When our bus moved, I wasn’t even thinking or really worrying, just staring blankly. Little did I know that I wasn’t going to see 90% of the people This WordPress.com site is the cat’s pajamasI knew in camp till our passing out parade (POP day).

Honestly, I slept off. Not out of calmness but out of exhaustion. When I woke up, the bus was still moving and we were all silent aside from the “old” corpers who were trying to convince us that Igede wasn’t such a bad place. The new Otondos, I figured, were all suffering the same level of hysteria as I. And for once, I began questioning myself. Dozie, why take the risk? Why didn’t you redeploy? Why not go back to Abuja where you know, already have a house and more importantly, already have an office eager to employ you? And for the first time in three weeks, I began seriously considering redeployment and started hoping it wasn’t too late.

We entered our local government, into a town called Iyin, and from the comments of the old corpers, this was the best place Irepodun/Ifelodun had to offer. It wasn’t really ‘exquisite’ but it didn’t look so bad and that combined with the comments made, made us who weren’t posted to Iyin envious. According to them it was just a few minutes ride away from Ado. The faces of those who had Iyin on their letters lit up.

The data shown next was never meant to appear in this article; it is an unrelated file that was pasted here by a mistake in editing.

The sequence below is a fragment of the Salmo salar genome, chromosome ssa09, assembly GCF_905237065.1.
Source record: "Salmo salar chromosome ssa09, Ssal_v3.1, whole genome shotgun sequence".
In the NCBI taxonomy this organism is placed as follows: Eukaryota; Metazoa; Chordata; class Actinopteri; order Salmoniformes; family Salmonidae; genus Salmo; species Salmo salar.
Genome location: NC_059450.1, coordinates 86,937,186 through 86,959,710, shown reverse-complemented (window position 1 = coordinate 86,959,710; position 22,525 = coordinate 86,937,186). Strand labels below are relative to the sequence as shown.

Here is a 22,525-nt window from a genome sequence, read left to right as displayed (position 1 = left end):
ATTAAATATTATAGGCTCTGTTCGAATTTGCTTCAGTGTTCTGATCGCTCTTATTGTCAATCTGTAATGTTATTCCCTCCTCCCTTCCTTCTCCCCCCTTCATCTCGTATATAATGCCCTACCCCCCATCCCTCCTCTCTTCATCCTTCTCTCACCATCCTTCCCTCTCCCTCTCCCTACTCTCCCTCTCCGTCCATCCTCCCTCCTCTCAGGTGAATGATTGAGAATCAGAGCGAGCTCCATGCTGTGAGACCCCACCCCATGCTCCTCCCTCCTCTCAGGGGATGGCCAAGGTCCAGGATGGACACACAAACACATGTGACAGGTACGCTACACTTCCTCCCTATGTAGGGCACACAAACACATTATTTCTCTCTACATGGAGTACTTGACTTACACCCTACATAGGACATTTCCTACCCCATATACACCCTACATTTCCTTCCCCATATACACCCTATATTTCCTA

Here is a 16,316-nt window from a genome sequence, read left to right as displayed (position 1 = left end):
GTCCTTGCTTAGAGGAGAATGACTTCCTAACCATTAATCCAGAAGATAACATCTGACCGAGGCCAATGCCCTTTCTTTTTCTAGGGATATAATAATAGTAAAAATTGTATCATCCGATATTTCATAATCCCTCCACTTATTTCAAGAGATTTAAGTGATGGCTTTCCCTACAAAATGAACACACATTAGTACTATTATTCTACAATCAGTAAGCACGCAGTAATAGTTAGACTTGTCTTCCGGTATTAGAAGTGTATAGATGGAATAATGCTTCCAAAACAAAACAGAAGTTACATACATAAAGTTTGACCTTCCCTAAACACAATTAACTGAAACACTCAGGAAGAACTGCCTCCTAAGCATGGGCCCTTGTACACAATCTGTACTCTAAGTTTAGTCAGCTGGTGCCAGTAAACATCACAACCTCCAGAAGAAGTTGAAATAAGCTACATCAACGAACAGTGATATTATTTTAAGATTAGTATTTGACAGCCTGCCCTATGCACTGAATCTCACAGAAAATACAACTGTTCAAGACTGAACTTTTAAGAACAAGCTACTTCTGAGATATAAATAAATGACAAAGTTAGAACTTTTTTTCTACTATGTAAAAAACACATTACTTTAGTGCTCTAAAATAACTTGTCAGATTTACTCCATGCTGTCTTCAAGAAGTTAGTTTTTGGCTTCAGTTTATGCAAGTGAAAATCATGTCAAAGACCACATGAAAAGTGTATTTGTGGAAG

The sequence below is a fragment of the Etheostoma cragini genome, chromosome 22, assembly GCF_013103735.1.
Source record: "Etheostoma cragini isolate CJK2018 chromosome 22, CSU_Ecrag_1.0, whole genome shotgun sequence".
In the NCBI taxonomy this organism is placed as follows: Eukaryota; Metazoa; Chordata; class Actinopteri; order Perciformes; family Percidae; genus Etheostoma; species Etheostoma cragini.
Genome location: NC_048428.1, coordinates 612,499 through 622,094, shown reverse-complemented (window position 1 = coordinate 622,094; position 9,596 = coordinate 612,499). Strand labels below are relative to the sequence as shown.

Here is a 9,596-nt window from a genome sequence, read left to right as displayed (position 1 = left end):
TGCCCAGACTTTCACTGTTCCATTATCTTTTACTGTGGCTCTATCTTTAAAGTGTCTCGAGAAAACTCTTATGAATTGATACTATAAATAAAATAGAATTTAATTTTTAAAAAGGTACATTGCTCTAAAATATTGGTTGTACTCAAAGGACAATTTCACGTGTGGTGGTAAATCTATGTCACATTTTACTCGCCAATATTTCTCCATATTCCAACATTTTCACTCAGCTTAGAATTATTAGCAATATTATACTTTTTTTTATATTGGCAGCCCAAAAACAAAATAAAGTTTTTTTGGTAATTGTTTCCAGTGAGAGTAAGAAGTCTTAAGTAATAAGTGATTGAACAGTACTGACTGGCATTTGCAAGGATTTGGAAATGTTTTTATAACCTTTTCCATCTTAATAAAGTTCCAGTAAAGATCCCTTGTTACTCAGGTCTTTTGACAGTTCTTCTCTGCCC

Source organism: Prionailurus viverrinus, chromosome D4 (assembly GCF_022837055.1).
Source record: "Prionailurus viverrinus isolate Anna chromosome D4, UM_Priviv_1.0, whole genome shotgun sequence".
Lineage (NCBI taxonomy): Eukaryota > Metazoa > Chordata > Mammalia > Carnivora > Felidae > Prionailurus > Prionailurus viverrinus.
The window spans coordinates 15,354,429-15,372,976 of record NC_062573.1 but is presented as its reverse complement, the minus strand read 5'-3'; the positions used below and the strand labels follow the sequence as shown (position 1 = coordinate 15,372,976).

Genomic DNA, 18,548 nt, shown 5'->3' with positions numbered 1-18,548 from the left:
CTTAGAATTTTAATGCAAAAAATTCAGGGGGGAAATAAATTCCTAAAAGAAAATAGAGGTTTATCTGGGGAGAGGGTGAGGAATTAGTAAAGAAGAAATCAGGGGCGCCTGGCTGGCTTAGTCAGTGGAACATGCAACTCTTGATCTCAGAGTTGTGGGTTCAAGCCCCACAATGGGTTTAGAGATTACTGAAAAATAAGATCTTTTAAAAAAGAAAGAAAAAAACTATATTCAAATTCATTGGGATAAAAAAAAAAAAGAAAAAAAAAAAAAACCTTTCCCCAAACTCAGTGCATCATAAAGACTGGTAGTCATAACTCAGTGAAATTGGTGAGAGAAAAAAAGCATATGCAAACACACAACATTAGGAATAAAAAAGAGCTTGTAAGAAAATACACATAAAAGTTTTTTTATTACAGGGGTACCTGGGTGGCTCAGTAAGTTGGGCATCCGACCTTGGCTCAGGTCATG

After Iyin was Igede, where our LGA secretariat was located and our bus’ final stop. Frankly, I didn’t see the difference between Iyin and Igede in terms of infrastructure and I silently began wishing my letter had been “Igede”. At the secretariat, there were more corpers waiting to welcome us. I kept trying to ascertain where Iworoko was but for some reason, I didn’t get any definitive reply. The NYSC Local Govenmernt Inspector (LGI) and some other ‘dignitaries’, whose positions I didn’t pay attention to hear, welcomed us and then blabbed for some time about how wonderful their local government is. I barely listened, I have a very low tolerance for such forums. Incidentally the LGI there had been my Platoon leader back in camp. She had once accosted me on camp, even calling me on phone when I was trying to elude kitchen duties, so our relationship wasn’t exactly cordial. Furthermore, if you recall in my previous blog I did state that my platoon were rock bottom in rankings, a feat that didn’t go down well with her. Hence, I tried as much as possible to avoid recognition by her.